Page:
France is not against a long-delayed trade deal with South America's Mercosur bloc, but doesn't want to rush negotiations it says would risk its rejection by European parliaments if environmental and social concerns were not addressed.
The European Commission has said it is a priority to conclude a deal, more than 20 years in the making, with the Mercosur bloc of Brazil, Argentina, Uruguay and Paraguay, as the European Union seeks new allies to reduce its dependence on China and the United States.
France, where the deal is unpopular with local farmers, wants the Mercosur side to agree to various additional commitments, notably on respecting EU rules on deforestation, before it can back it.
"We need to give time, time," Olivier Becht, France's trade minister, told Reuters in an interview from Brazil where he was meeting ministers and business representatives.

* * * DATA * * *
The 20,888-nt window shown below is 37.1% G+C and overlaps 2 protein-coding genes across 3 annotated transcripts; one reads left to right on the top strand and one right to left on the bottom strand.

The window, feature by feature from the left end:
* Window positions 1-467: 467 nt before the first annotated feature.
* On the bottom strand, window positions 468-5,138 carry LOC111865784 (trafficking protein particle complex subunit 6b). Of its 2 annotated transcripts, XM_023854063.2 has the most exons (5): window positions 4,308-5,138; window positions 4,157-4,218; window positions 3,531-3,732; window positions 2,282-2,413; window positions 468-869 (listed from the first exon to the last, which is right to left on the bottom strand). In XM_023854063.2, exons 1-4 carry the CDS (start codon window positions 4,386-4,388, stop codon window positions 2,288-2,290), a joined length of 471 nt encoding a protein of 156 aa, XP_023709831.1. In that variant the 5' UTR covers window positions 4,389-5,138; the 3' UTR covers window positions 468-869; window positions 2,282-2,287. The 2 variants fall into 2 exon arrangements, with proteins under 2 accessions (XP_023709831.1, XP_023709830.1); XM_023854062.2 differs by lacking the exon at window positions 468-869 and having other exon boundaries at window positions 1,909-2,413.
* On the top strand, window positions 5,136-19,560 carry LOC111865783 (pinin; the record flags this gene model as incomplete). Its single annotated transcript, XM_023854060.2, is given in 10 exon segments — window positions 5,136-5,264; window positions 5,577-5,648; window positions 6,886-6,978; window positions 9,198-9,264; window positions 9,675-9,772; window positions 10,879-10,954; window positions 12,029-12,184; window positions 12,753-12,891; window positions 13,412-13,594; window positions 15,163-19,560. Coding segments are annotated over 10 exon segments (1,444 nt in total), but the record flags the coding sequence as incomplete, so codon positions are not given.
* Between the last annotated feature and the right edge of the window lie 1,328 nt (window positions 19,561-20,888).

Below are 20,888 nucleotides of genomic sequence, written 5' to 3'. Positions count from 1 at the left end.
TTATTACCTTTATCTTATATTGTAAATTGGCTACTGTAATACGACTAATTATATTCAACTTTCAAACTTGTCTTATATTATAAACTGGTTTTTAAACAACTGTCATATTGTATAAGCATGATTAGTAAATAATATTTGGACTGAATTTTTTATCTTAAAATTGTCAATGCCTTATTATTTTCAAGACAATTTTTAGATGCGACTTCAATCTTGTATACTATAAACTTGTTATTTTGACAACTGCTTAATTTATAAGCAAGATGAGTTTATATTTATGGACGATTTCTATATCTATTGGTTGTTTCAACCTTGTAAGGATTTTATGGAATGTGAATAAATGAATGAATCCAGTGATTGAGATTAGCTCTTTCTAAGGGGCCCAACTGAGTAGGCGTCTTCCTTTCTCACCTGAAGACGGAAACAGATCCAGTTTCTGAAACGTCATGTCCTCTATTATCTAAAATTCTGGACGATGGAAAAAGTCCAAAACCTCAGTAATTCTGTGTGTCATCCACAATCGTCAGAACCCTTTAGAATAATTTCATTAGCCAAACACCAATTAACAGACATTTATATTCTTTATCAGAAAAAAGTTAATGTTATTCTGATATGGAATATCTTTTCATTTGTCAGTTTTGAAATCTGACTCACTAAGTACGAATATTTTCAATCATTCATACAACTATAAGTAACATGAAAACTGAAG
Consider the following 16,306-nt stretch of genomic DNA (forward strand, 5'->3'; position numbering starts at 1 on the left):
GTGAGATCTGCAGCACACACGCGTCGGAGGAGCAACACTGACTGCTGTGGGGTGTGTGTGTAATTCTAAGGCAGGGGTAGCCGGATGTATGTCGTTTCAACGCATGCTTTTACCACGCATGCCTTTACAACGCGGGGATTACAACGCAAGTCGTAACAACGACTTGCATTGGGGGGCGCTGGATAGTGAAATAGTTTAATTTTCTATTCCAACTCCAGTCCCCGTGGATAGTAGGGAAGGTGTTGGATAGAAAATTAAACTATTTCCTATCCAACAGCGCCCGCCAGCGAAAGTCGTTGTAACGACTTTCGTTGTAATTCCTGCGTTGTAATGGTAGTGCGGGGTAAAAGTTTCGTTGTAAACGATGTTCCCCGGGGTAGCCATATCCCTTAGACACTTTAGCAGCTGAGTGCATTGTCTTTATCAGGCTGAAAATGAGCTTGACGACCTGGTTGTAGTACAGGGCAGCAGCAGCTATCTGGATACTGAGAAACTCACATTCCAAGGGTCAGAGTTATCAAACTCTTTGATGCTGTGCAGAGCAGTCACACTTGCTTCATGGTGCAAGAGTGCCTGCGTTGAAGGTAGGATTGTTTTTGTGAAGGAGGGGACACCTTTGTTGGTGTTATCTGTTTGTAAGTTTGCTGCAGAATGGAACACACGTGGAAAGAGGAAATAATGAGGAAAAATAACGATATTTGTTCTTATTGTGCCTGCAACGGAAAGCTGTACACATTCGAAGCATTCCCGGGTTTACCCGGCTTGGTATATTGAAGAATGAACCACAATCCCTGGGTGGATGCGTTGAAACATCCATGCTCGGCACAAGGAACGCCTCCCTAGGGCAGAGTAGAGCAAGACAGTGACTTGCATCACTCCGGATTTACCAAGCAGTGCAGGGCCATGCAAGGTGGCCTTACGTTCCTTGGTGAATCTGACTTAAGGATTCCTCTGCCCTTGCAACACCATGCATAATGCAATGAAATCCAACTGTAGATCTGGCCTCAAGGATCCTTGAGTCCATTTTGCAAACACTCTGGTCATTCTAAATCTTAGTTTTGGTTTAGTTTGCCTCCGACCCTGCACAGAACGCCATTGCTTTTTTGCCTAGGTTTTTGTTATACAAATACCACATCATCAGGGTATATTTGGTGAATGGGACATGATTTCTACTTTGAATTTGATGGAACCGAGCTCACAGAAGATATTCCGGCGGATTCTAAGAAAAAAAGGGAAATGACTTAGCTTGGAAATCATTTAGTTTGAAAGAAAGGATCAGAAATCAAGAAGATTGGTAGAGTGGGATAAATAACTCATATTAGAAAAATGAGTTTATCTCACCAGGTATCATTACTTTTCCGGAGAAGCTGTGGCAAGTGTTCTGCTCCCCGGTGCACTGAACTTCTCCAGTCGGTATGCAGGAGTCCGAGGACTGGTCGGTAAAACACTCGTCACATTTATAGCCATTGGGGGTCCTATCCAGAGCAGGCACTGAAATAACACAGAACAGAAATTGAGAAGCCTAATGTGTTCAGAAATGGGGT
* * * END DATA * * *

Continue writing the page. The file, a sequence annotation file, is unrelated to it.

France "We obviously need to wrap up. It's been 23 years that talks are ongoing. But the fact it took 23 years means it can take a couple of extra months too," he said.
Spain, which will hold the EU's rotating presidency for six months from 1 July, is keen to conclude a deal with countries it has close historical, business and linguistic ties.
'Strategic Value Of The Deal'
Becht said he will travel to Spain next week to tell his Spanish counterparts he understood the strategic value of the deal, but that rushing a deal would risk meeting resistance from EU lawmakers who need to approve the deal.
"If at the end it's not a good deal and is not acceptable by public opinion and the European parliament, we will have done all this work for nothing," Becht said.
He also added that France will ask for all national parliaments in the EU to be given a say on the deal, because of the political nature of the agreement. Trade policy is an EU prerogative and votes in national parliaments are not automatic.
"France will request national parliaments to be given a vote," he said.
Pointing at votes in the Dutch and Austrian parliaments, as well as concerns in Ireland and Belgium, Becht said France had allies on the issue.
"France is not isolated," he said.